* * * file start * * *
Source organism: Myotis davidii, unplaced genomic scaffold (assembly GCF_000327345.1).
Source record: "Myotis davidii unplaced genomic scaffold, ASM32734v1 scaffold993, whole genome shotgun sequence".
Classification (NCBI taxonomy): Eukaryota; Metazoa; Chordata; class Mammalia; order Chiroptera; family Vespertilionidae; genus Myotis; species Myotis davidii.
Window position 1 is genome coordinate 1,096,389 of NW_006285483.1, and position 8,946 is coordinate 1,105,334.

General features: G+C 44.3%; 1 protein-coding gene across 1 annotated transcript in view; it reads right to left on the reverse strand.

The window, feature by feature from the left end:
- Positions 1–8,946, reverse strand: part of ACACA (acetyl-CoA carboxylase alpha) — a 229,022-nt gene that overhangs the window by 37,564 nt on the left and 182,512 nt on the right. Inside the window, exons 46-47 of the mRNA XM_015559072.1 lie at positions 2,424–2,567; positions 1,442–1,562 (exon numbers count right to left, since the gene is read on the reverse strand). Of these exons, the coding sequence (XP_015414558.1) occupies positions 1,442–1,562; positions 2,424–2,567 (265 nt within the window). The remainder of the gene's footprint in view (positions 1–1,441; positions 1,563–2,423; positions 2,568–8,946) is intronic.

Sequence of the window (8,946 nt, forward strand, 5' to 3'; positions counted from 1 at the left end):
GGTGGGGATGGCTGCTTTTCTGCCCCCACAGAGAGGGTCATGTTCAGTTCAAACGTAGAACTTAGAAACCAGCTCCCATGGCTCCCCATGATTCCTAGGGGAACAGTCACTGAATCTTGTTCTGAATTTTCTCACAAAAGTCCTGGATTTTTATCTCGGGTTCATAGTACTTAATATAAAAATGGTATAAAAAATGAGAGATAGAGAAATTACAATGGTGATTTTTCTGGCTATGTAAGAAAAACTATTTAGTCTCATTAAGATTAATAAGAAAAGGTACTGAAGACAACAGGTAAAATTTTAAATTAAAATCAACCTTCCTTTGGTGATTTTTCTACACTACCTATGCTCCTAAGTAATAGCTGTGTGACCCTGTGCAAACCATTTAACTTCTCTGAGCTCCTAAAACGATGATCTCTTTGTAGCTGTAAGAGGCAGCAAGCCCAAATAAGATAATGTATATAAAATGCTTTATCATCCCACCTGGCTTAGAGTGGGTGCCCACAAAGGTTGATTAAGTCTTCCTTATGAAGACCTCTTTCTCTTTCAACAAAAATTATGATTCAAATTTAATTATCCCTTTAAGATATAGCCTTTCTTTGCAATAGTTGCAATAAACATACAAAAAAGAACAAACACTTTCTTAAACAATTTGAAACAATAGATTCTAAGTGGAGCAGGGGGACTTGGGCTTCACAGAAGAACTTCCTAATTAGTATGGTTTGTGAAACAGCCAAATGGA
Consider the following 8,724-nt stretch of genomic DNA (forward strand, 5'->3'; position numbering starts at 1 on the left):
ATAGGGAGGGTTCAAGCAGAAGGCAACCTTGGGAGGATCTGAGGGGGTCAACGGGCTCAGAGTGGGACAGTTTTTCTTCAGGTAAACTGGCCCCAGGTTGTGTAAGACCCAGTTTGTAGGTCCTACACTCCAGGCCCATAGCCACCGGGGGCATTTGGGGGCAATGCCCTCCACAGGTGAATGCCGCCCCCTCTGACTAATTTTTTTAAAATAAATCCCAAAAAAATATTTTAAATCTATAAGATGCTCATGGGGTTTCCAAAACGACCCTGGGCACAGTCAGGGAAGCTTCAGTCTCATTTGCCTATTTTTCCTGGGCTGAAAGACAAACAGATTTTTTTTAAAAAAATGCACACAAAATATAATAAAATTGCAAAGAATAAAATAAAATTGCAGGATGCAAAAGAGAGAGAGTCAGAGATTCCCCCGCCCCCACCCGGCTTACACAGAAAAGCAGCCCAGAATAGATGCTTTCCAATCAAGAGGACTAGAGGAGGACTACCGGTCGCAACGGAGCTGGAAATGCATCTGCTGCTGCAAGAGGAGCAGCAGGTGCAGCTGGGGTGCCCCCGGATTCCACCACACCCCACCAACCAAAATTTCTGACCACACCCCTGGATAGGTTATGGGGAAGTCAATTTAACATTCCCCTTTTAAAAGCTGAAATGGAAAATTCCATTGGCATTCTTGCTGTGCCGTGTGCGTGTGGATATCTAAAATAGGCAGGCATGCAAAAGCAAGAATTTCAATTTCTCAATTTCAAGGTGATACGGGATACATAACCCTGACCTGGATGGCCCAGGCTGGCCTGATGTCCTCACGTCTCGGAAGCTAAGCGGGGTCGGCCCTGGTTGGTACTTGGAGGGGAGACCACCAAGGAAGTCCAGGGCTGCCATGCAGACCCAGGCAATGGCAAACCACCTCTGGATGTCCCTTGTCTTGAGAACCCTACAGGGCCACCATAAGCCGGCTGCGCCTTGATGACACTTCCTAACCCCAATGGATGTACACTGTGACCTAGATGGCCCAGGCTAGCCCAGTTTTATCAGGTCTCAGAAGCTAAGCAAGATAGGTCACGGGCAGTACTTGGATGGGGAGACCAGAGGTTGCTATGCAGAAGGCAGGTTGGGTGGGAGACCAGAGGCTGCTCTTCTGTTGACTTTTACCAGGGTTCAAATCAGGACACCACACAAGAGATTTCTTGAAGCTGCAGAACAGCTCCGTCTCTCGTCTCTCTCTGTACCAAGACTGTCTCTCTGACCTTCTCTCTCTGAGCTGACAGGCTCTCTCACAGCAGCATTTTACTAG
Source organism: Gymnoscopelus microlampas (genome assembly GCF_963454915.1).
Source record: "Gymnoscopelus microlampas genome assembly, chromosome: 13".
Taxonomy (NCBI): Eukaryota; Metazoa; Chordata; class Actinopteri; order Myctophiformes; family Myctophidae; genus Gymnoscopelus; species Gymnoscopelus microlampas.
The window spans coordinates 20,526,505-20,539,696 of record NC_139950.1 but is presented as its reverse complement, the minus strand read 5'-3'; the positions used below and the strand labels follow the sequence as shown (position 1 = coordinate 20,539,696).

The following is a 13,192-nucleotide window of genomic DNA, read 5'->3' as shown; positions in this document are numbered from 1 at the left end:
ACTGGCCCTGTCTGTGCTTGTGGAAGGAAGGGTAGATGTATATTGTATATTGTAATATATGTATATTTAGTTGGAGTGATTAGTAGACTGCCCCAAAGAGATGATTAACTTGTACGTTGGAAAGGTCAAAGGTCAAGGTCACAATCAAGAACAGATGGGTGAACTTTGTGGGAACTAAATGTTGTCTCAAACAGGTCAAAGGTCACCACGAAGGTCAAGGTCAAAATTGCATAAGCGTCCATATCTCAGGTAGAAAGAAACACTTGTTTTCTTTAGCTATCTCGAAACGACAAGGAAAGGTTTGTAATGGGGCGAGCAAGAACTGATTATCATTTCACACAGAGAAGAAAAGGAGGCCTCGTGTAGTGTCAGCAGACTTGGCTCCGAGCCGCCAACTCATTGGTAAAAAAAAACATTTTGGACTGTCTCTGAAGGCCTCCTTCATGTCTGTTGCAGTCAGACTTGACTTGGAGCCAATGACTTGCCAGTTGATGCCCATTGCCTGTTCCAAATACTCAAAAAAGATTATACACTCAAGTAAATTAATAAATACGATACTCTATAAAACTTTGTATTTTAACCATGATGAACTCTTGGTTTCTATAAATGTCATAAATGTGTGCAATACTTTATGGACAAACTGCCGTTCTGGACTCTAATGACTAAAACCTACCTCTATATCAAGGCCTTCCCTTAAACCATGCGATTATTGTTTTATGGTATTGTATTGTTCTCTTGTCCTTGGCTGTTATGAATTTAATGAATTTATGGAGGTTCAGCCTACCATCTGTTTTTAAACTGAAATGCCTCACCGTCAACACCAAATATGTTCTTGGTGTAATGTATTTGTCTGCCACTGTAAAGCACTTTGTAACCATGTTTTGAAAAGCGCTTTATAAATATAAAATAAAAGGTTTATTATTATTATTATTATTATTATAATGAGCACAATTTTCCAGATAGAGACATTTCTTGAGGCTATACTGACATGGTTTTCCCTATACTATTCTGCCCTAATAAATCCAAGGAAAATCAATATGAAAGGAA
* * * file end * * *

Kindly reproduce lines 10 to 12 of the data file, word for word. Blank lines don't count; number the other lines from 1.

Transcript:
Consider the following 8,724-nt stretch of genomic DNA (forward strand, 5'->3'; position numbering starts at 1 on the left):
ATAGGGAGGGTTCAAGCAGAAGGCAACCTTGGGAGGATCTGAGGGGGTCAACGGGCTCAGAGTGGGACAGTTTTTCTTCAGGTAAACTGGCCCCAGGTTGTGTAAGACCCAGTTTGTAGGTCCTACACTCCAGGCCCATAGCCACCGGGGGCATTTGGGGGCAATGCCCTCCACAGGTGAATGCCGCCCCCTCTGACTAATTTTTTTAAAATAAATCCCAAAAAAATATTTTAAATCTATAAGATGCTCATGGGGTTTCCAAAACGACCCTGGGCACAGTCAGGGAAGCTTCAGTCTCATTTGCCTATTTTTCCTGGGCTGAAAGACAAACAGATTTTTTTTAAAAAAATGCACACAAAATATAATAAAATTGCAAAGAATAAAATAAAATTGCAGGATGCAAAAGAGAGAGAGTCAGAGATTCCCCCGCCCCCACCCGGCTTACACAGAAAAGCAGCCCAGAATAGATGCTTTCCAATCAAGAGGACTAGAGGAGGACTACCGGTCGCAACGGAGCTGGAAATGCATCTGCTGCTGCAAGAGGAGCAGCAGGTGCAGCTGGGGTGCCCCCGGATTCCACCACACCCCACCAACCAAAATTTCTGACCACACCCCTGGATAGGTTATGGGGAAGTCAATTTAACATTCCCCTTTTAAAAGCTGAAATGGAAAATTCCATTGGCATTCTTGCTGTGCCGTGTGCGTGTGGATATCTAAAATAGGCAGGCATGCAAAAGCAAGAATTTCAATTTCTCAATTTCAAGGTGATACGGGATACATAACCCTGACCTGGATGGCCCAGGCTGGCCTGATGTCCTCACGTCTCGGAAGCTAAGCGGGGTCGGCCCTGGTTGGTACTTGGAGGGGAGACCACCAAGGAAGTCCAGGGCTGCCATGCAGACCCAGGCAATGGCAAACCACCTCTGGATGTCCCTTGTCTTGAGAACCCTACAGGGCCACCATAAGCCGGCTGCGCCTTGATGACACTTCCTAACCCCAATGGATGTACACTGTGACCTAGATGGCCCAGGCTAGCCCAGTTTTATCAGGTCTCAGAAGCTAAGCAAGATAGGTCACGGGCAGTACTTGGATGGGGAGACCAGAGGTTGCTATGCAGAAGGCAGGTTGGGTGGGAGACCAGAGGCTGCTCTTCTGTTGACTTTTACCAGGGTTCAAATCAGGACACCACACAAGAGATTTCTTGAAGCTGCAGAACAGCTCCGTCTCTCGTCTCTCTCTGTACCAAGACTGTCTCTCTGACCTTCTCTCTCTGAGCTGACAGGCTCTCTCACAGCAGCATTTTACTAG
Source organism: Gymnoscopelus microlampas (genome assembly GCF_963454915.1).